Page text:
OVERVIEW OF BLOG TOPICS
Each blog will be stimulated by an opinion piece or an article about current digital practice or even a campaign, which will be uploaded via the Blackboard submission link on this page.
Each blog should be about 500 words and collectively they account for 30% of your grade.
STEP BY STEP APPROACH FOR WRITING THE BLOGS
- Read the attached reflective piece for each blog. This may be an article from AdNews, a critique of a campaign or even an advertisement. And consider the question.
- Think about what’s happening in industry – the trends, the research, the issues. You can also look at the reference material on each module on Blackboard. Here you’ll find industry trends or facts and figures which might help.
- Write a short paragraph of about 500 words that draws together the theory and the practice and that expresses your opinion on the issue.
- If you are unfamiliar with the client or campaign or not sure what to say, you might like to:
- Have a closer look at the campaign or practice by googling the campaign. See what is being said in the media or in blogs.
- Relate it to some of the theories discussed in class. This is a great way to revise your lecture notes.
- Consider the implications of this for all stakeholders – the digital manager, the agency, the consumer, society, the brand.
- Submit all three blogs together in one document in Week 10.
BLOG 1 – Do we all have social media fatigue?
A recently released study by Deloitte suggests that Australians are getting tired of social media. We are visiting a brand’s social network site less; paying less attention to online reviews; and even trying to spend less time on social media. Thinking about the way people use social media, do you think this is anything that brands need to be concerned about? It is an artefact of the maturing digital environment or are there other media reinventing themselves and becoming more interesting? Do we just need to switch off and lie down? Or is this the start of a shift in the way we use media?
Blog 2: Do metrics measure up?
It seems that there are many ways to measure activity online. Today’s leading platforms and sophisticated marketers are using all kinds of metrics to justify performance, from “likes” as a measure of engagement to “last click” as a means of attribution. While such behaviours are easy to measure and look like they are reporting something meaningful, are they really measuring what they claim to measure? Is there transparency or even is there any rigor in what is being measured online?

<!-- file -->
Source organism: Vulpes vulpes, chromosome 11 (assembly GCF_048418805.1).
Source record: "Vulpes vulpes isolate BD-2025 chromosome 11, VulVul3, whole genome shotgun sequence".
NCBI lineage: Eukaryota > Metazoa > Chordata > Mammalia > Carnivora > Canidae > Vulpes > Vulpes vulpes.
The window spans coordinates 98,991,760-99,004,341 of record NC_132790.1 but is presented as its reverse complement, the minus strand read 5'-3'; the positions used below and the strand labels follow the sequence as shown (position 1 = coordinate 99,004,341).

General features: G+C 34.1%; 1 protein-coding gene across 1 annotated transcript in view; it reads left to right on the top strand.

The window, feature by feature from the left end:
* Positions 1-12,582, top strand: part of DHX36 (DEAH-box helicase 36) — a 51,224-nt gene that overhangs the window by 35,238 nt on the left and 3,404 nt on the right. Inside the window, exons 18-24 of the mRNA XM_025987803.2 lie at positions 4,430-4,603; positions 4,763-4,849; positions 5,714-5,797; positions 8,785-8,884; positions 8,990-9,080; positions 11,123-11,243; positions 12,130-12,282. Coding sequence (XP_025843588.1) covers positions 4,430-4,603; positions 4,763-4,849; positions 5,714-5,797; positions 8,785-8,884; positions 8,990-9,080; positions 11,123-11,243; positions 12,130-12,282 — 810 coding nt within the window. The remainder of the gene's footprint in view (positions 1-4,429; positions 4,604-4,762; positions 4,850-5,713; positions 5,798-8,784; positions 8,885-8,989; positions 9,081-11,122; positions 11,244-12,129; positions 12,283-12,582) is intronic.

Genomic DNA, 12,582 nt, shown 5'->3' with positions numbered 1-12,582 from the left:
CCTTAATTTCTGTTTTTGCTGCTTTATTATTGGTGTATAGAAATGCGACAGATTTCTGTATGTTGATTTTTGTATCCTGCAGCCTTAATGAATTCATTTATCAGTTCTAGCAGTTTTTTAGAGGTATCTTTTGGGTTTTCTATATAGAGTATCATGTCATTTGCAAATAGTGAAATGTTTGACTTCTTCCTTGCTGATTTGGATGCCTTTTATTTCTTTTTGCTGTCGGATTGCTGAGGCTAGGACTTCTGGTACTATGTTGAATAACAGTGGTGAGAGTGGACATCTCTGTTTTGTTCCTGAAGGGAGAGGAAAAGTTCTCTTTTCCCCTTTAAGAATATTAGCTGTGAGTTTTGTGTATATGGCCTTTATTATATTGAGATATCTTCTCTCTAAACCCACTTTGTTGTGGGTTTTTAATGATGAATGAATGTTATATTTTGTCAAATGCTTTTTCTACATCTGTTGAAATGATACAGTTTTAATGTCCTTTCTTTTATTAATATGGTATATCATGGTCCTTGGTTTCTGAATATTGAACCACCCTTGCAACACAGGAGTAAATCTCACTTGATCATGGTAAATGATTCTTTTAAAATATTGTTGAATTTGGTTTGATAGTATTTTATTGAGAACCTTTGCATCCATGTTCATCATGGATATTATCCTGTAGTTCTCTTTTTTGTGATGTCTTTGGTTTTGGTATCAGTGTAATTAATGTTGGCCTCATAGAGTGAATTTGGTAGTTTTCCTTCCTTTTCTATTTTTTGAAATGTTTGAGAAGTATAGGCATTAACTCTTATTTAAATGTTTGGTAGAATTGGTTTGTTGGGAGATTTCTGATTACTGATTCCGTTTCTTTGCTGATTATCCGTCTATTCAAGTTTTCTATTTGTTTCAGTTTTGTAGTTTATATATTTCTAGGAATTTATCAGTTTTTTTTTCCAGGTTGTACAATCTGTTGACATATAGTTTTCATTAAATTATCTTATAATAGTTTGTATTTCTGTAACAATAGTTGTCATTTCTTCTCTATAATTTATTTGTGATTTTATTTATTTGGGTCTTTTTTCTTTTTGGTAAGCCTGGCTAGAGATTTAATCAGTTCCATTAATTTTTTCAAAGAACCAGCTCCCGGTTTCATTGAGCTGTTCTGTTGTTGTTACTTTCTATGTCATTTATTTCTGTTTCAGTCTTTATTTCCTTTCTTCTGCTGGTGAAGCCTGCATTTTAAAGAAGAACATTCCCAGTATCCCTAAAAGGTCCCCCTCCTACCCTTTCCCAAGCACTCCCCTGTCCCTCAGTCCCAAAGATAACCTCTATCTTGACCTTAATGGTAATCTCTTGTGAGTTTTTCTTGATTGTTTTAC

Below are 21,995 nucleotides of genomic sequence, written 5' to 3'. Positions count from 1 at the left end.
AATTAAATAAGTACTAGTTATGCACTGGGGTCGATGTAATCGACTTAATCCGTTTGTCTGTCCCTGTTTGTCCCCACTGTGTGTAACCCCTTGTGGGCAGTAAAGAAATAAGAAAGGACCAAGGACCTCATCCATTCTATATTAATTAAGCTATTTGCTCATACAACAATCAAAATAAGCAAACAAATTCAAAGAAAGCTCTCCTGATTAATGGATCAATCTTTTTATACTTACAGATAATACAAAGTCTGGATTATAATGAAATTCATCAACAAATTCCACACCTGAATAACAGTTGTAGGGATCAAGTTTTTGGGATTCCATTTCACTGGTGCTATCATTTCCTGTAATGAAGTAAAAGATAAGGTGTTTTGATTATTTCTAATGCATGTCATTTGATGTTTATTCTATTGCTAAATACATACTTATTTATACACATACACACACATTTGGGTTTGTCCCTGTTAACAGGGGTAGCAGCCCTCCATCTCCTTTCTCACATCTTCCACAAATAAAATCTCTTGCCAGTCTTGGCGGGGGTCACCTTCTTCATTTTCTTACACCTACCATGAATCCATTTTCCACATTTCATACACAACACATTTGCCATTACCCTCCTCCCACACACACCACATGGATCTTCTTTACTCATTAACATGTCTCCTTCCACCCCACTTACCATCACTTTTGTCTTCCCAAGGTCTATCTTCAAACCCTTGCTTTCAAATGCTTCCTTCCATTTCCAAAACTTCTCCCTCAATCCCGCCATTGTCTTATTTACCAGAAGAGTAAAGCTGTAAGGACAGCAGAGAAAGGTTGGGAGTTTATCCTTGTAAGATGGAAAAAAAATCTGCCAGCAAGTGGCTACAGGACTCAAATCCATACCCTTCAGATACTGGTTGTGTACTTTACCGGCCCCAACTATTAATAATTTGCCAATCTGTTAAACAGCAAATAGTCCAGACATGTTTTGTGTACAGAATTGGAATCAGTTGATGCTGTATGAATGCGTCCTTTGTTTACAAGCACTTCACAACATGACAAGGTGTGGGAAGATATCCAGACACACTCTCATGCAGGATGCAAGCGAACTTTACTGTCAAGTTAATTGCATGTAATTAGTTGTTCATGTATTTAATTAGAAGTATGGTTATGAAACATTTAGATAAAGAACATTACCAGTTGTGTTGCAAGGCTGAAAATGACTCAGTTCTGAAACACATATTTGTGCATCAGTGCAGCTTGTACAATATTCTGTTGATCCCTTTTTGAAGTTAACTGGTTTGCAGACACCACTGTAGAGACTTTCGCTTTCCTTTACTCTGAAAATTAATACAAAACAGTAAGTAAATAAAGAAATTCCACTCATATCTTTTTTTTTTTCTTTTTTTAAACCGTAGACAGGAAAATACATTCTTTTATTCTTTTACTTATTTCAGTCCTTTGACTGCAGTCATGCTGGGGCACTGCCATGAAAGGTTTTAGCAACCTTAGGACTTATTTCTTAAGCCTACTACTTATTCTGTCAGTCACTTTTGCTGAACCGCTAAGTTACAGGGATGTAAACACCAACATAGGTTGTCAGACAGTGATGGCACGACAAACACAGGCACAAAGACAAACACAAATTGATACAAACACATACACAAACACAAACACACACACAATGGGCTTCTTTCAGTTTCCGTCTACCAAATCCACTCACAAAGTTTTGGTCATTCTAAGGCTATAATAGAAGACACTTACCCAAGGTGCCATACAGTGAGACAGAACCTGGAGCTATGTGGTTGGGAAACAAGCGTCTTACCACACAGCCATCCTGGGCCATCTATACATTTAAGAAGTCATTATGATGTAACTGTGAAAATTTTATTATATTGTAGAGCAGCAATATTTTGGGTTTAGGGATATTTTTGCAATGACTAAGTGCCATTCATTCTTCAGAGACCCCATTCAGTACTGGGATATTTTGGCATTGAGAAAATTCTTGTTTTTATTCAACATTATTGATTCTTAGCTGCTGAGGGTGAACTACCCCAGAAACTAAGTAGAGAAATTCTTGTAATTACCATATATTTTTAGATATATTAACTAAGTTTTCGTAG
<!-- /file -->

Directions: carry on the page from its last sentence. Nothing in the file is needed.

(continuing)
AdNews has just published a story showing that Facebook claims it is able to reach 2 million more people aged between 15-40 than are actually represented in our country’s official population stats. Then another case from last year where Nielsen admitted to 18 months of YouTube online ratings mistakes. So if Nielsen or Facebook can’t get it right, what chance to marketers have?
So for this blog, comment on some aspect of the value of metrics. You can use one of these attachments as inspiration. Or focus on something else entirely different. But the key question is – how reliable are the metrics that industry is using? Are we really measuring what the metrics claim to be measuring? Do we even understand what people get out of using media? And can we measure it? Is the problem with the metrics or with our interpretation of them? Or even our commercialization of the metrics? You don’t have to answer all these questions, but hopefully they might challenge you to take a position in your blog, supported by a theory discussed in class, on the value of metrics. Do they really measure up?
Blog 3: Will technology revolutionize or destroy marketing?
Have a listen to this Podcast from AdNews (link below) which brings together a futurist, a creative and a media buyer to talk about “Will technology revolutionize or destroy marketing?”. Is marketing resilient enough to change? How will Artifical Intelligence impact the way we collect and analyze data or even create ads? What kind of job will you have in ten years time? Tell me in this blog what you think the future of marketing or advertising or public relations is. Will technology revolutionize it? Or perhaps as some suggest, advertising agencies or even these marketing communication disciplines won’t exist any more. What’s your prediction?